So, I began looking into various styles of gifts. Khokhloma is a very traditional looking lacquer box painting technique, but when it began in a mass production style, it certainly wasn't period. So I began to investigate further since a beautiful box, even if it was Russian in style, would certainly be perfect for any sort of won prize.

The technique used to make these boxes is the same technique that was used for a long long time in icon painting in Russia. The technique of lacquer, base paint, more lacquer, then inlaying gold leaf or abalone shell, painting, and then more lacquer... yes, it has been around since icon paintings. And lacquer painting, in general, has been around since 1600BC in China in the very least. So, my conclusion being, the TECHNIQUE was there, but were the products?

The boxes weren't technically produced until the fall of Imperialist Russia when the Icon painters were out of a job and needed to make money. So they began developing these boxes. But is there proof it was never used in period?

Not so. Icon work shows that this technique was used, and more importantly, there are extant finds of Icons that were actually created in boxes that would open and the Icon was painted inside. So, just because they stopped painting Icons does not mean that this technique was not used.

Once I felt satisfied that this was a period style of technique, I decided to get to work on the boxes. The boxes typically used were paper mache instead of wood. The reason for this being that the boxes would be painted with the lacquer and between each layer they would be put in an oven to dry. This back and forth would normally warp wood, but the paper mache has no issue. And with the months worth of layers put on the boxes, they would be nearly indestructible.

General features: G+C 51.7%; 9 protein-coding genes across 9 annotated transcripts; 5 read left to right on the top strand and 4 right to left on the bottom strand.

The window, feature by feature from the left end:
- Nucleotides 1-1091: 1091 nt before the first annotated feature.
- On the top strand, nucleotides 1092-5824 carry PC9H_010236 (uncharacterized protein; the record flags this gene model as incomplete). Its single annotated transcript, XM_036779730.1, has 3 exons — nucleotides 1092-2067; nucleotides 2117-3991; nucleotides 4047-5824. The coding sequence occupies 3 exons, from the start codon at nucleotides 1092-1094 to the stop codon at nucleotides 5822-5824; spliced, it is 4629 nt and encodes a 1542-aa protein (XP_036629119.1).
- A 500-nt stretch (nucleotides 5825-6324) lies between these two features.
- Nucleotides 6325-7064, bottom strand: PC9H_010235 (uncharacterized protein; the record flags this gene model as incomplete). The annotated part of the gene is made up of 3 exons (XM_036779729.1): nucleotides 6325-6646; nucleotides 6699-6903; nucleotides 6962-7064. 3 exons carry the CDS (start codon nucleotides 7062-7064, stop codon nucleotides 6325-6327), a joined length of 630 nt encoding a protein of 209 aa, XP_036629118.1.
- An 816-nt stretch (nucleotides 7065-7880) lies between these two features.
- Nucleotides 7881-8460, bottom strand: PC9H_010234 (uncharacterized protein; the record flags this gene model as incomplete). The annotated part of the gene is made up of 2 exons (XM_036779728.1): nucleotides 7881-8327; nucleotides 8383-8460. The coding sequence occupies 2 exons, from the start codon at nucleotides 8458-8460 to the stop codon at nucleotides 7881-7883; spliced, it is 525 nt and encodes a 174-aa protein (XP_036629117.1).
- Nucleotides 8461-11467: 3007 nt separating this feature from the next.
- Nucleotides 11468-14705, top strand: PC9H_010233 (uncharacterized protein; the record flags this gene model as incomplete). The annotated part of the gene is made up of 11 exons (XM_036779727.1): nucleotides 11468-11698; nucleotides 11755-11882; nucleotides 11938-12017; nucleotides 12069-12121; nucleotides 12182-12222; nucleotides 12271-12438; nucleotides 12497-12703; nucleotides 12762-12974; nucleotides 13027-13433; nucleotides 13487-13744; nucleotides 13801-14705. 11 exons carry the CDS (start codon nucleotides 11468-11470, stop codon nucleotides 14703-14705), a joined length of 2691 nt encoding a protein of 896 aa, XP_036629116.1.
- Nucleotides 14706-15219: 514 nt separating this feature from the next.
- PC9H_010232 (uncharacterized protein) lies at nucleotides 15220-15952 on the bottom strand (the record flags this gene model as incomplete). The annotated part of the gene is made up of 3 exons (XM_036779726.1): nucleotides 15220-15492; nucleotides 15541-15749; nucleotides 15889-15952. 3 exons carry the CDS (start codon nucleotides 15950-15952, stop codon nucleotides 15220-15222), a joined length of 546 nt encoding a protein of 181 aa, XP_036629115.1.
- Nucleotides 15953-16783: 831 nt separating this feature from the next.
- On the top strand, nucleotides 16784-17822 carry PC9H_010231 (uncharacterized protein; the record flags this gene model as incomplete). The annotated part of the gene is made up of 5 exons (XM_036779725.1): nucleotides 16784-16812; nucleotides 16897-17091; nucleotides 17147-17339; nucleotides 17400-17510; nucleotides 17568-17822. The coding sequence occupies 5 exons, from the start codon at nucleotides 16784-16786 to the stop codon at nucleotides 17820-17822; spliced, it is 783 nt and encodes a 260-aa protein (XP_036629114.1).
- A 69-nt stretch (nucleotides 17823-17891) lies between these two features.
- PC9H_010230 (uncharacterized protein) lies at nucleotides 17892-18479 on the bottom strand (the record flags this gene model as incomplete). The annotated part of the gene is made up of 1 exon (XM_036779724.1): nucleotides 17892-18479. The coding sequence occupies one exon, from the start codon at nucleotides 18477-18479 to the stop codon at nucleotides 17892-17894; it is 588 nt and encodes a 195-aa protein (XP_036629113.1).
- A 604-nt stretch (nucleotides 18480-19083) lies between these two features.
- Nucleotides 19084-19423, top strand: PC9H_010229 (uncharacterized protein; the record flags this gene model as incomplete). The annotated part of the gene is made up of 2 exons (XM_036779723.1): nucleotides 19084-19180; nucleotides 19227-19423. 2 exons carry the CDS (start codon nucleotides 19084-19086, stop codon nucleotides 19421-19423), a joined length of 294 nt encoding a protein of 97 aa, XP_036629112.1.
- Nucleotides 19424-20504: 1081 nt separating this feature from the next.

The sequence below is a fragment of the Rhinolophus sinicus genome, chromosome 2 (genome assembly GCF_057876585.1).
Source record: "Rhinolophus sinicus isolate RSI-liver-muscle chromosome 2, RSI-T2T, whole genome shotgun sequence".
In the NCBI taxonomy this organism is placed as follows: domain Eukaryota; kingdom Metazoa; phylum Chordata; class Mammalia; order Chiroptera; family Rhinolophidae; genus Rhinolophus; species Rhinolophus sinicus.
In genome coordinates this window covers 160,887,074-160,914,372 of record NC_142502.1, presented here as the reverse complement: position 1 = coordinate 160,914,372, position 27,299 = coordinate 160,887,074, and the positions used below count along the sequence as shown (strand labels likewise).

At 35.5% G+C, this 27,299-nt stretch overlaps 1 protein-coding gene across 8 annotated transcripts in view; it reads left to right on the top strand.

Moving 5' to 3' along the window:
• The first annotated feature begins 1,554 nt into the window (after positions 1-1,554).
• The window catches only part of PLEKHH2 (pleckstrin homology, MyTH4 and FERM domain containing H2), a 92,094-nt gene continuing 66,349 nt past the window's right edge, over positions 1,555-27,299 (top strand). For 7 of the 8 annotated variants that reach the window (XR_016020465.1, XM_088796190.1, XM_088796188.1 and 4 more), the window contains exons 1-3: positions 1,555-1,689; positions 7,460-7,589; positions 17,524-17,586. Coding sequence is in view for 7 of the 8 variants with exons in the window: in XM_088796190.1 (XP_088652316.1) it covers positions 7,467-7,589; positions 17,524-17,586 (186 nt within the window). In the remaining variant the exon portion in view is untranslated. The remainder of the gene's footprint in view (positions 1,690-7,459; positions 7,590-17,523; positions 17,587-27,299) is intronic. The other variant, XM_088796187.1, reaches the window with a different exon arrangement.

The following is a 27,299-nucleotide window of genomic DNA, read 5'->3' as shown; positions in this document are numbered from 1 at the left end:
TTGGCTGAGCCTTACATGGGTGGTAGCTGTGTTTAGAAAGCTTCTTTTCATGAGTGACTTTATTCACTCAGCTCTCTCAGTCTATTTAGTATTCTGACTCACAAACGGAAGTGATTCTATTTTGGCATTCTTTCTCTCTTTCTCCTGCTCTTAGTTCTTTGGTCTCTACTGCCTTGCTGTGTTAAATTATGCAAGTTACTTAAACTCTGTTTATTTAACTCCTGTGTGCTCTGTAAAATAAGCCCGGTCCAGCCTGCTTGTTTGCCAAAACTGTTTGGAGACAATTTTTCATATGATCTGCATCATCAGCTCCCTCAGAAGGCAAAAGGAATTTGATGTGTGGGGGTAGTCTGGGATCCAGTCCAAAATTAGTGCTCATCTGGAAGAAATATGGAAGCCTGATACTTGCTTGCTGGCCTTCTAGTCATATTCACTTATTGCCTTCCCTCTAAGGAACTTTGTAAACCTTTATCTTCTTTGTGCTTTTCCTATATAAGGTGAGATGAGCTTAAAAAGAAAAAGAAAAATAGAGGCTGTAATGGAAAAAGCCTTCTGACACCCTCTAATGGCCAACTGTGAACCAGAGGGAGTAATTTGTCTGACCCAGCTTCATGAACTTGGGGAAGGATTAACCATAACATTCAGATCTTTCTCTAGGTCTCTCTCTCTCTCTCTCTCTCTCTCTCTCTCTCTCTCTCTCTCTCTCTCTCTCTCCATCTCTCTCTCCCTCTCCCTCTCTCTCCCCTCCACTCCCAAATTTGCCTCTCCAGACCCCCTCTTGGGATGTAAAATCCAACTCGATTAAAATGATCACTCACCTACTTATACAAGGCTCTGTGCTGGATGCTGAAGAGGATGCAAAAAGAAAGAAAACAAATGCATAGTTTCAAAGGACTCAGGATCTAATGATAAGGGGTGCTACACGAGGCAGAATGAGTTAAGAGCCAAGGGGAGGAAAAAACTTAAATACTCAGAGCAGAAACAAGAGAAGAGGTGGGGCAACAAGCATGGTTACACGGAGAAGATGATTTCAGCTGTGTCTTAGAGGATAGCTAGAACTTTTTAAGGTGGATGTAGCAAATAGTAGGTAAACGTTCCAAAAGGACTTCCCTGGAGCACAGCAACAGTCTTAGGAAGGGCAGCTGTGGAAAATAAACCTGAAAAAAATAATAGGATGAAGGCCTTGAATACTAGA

I did not have time for the months of making the paper mache boxes and pressing them until they were compact and perfectly formed, so I purchased my boxes. And it appears the paints that were normally used were tempra or oil paint. Here are the boxes as I started the lacquering process.

So I purchased my lacquer and boxes and paints and set to work. First was putting a few layers of lacquer down as a base for the paint to lay on. This was a slightly long process because the lacquer kept soaking into the paper mache so it was taking longer to dry. But once the layers were down, I started painting.

And here was my first big mistake. I didn't realize the tempra I had purchased was water based. Which means it was just beading up on the lacquer and took at least 3 layers to be thick enough that you could no longer see the box color underneath. You can see in the picture here the honeycombing effect by the beading up of the paint.

I ended up putting on three layers each of the red and black before no longer being happy and pulling out my acrylics instead. I can understand why they weren't used. It is hard to get a smooth coat, so you need to do a lot more work with the lacquer in trying to even everything out before starting the next part of the project.

Right now, that is where I am. I have put about 5-10 layers over each of the acrylic base paints and after another 15-20, I will start painting the actual design onto each of the boxes. I then plan another 20-40 layers of acrylic on top of that before doing the polish step of getting the boxes to a mirror finish.

Actual documentation for the boxes will follow after I get the boxes finished.